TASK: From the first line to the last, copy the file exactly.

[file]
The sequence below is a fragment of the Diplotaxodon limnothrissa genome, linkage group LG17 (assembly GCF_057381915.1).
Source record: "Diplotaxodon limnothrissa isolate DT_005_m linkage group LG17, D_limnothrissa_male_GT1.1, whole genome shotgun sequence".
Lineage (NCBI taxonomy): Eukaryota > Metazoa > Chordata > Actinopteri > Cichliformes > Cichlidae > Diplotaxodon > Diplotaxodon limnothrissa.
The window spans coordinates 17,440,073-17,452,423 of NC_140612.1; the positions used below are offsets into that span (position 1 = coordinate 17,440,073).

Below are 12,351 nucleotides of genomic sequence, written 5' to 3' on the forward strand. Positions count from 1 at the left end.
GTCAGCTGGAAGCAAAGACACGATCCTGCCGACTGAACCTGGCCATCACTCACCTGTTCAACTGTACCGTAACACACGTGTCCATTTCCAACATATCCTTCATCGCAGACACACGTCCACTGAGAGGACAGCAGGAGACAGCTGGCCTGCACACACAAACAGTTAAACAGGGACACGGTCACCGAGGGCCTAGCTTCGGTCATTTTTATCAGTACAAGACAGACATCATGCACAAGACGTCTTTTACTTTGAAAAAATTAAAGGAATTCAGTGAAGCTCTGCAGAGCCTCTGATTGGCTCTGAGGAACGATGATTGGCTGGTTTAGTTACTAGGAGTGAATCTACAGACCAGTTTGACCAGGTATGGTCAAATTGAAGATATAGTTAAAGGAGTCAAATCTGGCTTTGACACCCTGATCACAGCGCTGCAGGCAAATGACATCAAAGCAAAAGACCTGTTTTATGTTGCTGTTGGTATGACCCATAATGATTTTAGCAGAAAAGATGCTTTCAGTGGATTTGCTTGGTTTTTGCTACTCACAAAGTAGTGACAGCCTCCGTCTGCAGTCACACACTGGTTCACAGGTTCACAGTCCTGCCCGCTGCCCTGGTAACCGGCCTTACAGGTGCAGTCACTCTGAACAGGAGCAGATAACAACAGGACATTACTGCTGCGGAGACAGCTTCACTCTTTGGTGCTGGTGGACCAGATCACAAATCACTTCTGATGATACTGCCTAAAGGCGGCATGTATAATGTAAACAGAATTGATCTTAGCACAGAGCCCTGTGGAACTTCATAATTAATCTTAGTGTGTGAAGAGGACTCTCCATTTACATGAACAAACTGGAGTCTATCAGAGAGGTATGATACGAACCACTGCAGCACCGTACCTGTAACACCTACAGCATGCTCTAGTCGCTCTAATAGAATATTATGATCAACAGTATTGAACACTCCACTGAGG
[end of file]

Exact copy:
The sequence below is a fragment of the Diplotaxodon limnothrissa genome, linkage group LG17 (assembly GCF_057381915.1).
Source record: "Diplotaxodon limnothrissa isolate DT_005_m linkage group LG17, D_limnothrissa_male_GT1.1, whole genome shotgun sequence".
Lineage (NCBI taxonomy): Eukaryota > Metazoa > Chordata > Actinopteri > Cichliformes > Cichlidae > Diplotaxodon > Diplotaxodon limnothrissa.
The window spans coordinates 17,440,073-17,452,423 of NC_140612.1; the positions used below are offsets into that span (position 1 = coordinate 17,440,073).

Below are 12,351 nucleotides of genomic sequence, written 5' to 3' on the forward strand. Positions count from 1 at the left end.
GTCAGCTGGAAGCAAAGACACGATCCTGCCGACTGAACCTGGCCATCACTCACCTGTTCAACTGTACCGTAACACACGTGTCCATTTCCAACATATCCTTCATCGCAGACACACGTCCACTGAGAGGACAGCAGGAGACAGCTGGCCTGCACACACAAACAGTTAAACAGGGACACGGTCACCGAGGGCCTAGCTTCGGTCATTTTTATCAGTACAAGACAGACATCATGCACAAGACGTCTTTTACTTTGAAAAAATTAAAGGAATTCAGTGAAGCTCTGCAGAGCCTCTGATTGGCTCTGAGGAACGATGATTGGCTGGTTTAGTTACTAGGAGTGAATCTACAGACCAGTTTGACCAGGTATGGTCAAATTGAAGATATAGTTAAAGGAGTCAAATCTGGCTTTGACACCCTGATCACAGCGCTGCAGGCAAATGACATCAAAGCAAAAGACCTGTTTTATGTTGCTGTTGGTATGACCCATAATGATTTTAGCAGAAAAGATGCTTTCAGTGGATTTGCTTGGTTTTTGCTACTCACAAAGTAGTGACAGCCTCCGTCTGCAGTCACACACTGGTTCACAGGTTCACAGTCCTGCCCGCTGCCCTGGTAACCGGCCTTACAGGTGCAGTCACTCTGAACAGGAGCAGATAACAACAGGACATTACTGCTGCGGAGACAGCTTCACTCTTTGGTGCTGGTGGACCAGATCACAAATCACTTCTGATGATACTGCCTAAAGGCGGCATGTATAATGTAAACAGAATTGATCTTAGCACAGAGCCCTGTGGAACTTCATAATTAATCTTAGTGTGTGAAGAGGACTCTCCATTTACATGAACAAACTGGAGTCTATCAGAGAGGTATGATACGAACCACTGCAGCACCGTACCTGTAACACCTACAGCATGCTCTAGTCGCTCTAATAGAATATTATGATCAACAGTATTGAACACTCCACTGAGG